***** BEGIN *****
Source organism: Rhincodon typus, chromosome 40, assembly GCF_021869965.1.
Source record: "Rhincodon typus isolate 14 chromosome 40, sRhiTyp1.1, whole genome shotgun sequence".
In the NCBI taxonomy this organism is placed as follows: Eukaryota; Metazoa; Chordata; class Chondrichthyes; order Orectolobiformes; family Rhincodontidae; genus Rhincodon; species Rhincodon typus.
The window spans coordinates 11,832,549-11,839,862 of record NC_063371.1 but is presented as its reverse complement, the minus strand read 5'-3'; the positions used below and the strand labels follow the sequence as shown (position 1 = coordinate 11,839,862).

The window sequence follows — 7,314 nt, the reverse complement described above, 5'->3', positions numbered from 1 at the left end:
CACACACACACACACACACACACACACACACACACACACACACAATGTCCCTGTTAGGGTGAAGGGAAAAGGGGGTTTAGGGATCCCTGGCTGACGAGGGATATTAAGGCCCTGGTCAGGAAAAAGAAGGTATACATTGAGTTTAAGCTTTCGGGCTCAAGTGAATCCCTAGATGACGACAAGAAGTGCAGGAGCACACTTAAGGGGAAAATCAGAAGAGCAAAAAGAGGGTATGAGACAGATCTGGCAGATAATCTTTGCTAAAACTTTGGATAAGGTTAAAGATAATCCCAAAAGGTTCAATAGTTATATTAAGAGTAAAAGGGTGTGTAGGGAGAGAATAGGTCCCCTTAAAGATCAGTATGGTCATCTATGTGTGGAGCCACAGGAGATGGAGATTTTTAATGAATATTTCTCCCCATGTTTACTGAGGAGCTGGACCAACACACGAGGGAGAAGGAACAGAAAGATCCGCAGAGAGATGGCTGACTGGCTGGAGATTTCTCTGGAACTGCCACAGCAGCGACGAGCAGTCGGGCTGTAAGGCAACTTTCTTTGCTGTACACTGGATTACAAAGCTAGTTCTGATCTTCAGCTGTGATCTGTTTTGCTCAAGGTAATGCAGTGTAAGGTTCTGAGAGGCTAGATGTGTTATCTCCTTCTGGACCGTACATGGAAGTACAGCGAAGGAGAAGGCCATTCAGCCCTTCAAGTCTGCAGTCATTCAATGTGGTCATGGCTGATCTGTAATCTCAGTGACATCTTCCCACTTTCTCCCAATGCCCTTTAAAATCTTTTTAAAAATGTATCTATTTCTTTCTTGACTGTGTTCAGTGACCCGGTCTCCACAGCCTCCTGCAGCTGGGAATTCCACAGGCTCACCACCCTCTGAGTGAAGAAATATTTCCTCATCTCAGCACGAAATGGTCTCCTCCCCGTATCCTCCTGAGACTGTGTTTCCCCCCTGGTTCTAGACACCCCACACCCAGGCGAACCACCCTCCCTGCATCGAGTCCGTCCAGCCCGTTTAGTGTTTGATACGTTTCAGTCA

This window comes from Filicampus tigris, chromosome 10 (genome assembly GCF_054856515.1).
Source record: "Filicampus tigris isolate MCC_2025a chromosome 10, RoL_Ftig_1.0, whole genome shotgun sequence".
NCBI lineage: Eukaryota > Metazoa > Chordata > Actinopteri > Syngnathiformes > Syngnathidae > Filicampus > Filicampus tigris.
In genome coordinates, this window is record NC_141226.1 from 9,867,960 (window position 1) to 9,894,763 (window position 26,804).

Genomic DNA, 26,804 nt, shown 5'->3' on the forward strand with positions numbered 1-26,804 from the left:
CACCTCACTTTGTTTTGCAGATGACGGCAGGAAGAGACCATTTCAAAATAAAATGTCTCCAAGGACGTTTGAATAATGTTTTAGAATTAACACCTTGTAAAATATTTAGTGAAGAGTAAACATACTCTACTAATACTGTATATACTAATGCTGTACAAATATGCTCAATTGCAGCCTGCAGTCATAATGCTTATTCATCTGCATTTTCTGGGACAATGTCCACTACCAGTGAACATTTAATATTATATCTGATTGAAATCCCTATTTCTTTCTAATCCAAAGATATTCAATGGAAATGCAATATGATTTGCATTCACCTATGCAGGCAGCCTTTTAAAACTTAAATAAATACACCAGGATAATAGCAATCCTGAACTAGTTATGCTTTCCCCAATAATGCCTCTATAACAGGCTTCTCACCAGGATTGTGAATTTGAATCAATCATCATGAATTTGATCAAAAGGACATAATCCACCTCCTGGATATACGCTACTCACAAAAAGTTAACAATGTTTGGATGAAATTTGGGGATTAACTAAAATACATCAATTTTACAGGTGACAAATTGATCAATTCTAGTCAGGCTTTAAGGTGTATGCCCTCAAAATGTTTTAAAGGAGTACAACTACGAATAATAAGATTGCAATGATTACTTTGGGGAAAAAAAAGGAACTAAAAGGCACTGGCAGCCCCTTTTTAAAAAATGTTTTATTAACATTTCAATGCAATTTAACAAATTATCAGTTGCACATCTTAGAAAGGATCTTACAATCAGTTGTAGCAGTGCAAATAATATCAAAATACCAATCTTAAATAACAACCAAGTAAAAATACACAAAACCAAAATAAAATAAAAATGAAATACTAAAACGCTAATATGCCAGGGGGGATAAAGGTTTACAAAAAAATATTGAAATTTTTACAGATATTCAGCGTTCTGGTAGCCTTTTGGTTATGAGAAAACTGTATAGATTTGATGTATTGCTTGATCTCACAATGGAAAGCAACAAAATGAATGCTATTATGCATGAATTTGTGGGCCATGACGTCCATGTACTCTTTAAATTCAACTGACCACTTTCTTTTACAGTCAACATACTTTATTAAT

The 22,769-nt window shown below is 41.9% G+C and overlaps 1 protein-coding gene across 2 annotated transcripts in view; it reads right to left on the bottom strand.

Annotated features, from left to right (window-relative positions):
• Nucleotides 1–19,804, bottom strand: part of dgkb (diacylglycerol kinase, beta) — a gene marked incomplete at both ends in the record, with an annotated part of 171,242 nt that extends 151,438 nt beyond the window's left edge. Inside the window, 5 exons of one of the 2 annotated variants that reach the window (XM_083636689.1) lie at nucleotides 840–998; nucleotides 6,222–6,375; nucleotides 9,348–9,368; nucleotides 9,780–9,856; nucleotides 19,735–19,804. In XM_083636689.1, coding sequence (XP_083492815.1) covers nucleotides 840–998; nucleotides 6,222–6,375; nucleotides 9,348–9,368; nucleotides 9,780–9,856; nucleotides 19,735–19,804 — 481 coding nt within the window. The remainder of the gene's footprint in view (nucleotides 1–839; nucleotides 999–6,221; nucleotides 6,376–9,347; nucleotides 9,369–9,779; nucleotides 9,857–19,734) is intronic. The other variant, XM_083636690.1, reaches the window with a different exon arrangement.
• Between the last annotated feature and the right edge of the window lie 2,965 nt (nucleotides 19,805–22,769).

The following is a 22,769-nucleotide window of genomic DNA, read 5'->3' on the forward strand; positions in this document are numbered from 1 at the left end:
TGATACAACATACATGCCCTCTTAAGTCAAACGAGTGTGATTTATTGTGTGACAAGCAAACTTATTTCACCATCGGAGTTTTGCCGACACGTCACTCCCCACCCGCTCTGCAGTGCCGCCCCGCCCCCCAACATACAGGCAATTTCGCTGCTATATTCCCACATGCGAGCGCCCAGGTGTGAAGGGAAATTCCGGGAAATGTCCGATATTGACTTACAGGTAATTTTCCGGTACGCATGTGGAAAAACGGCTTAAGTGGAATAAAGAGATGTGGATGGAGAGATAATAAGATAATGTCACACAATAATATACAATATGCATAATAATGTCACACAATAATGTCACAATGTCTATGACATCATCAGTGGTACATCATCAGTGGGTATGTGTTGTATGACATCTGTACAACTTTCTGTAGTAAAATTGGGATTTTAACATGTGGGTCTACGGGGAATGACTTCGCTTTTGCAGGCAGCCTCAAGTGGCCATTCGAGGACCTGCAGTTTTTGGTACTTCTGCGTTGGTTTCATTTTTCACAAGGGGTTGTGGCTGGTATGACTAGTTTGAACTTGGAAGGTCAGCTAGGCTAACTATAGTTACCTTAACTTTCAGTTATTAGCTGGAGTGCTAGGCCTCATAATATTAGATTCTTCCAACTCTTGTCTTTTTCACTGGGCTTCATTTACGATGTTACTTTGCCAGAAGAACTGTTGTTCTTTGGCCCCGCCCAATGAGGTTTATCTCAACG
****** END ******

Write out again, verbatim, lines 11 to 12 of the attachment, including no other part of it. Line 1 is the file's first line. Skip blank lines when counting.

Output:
Genomic DNA, 26,804 nt, shown 5'->3' on the forward strand with positions numbered 1-26,804 from the left:
CACCTCACTTTGTTTTGCAGATGACGGCAGGAAGAGACCATTTCAAAATAAAATGTCTCCAAGGACGTTTGAATAATGTTTTAGAATTAACACCTTGTAAAATATTTAGTGAAGAGTAAACATACTCTACTAATACTGTATATACTAATGCTGTACAAATATGCTCAATTGCAGCCTGCAGTCATAATGCTTATTCATCTGCATTTTCTGGGACAATGTCCACTACCAGTGAACATTTAATATTATATCTGATTGAAATCCCTATTTCTTTCTAATCCAAAGATATTCAATGGAAATGCAATATGATTTGCATTCACCTATGCAGGCAGCCTTTTAAAACTTAAATAAATACACCAGGATAATAGCAATCCTGAACTAGTTATGCTTTCCCCAATAATGCCTCTATAACAGGCTTCTCACCAGGATTGTGAATTTGAATCAATCATCATGAATTTGATCAAAAGGACATAATCCACCTCCTGGATATACGCTACTCACAAAAAGTTAACAATGTTTGGATGAAATTTGGGGATTAACTAAAATACATCAATTTTACAGGTGACAAATTGATCAATTCTAGTCAGGCTTTAAGGTGTATGCCCTCAAAATGTTTTAAAGGAGTACAACTACGAATAATAAGATTGCAATGATTACTTTGGGGAAAAAAAAGGAACTAAAAGGCACTGGCAGCCCCTTTTTAAAAAATGTTTTATTAACATTTCAATGCAATTTAACAAATTATCAGTTGCACATCTTAGAAAGGATCTTACAATCAGTTGTAGCAGTGCAAATAATATCAAAATACCAATCTTAAATAACAACCAAGTAAAAATACACAAAACCAAAATAAAATAAAAATGAAATACTAAAACGCTAATATGCCAGGGGGGATAAAGGTTTACAAAAAAATATTGAAATTTTTACAGATATTCAGCGTTCTGGTAGCCTTTTGGTTATGAGAAAACTGTATAGATTTGATGTATTGCTTGATCTCACAATGGAAAGCAACAAAATGAATGCTATTATGCATGAATTTGTGGGCCATGACGTCCATGTACTCTTTAAATTCAACTGACCACTTTCTTTTACAGTCAACATACTTTATTAAT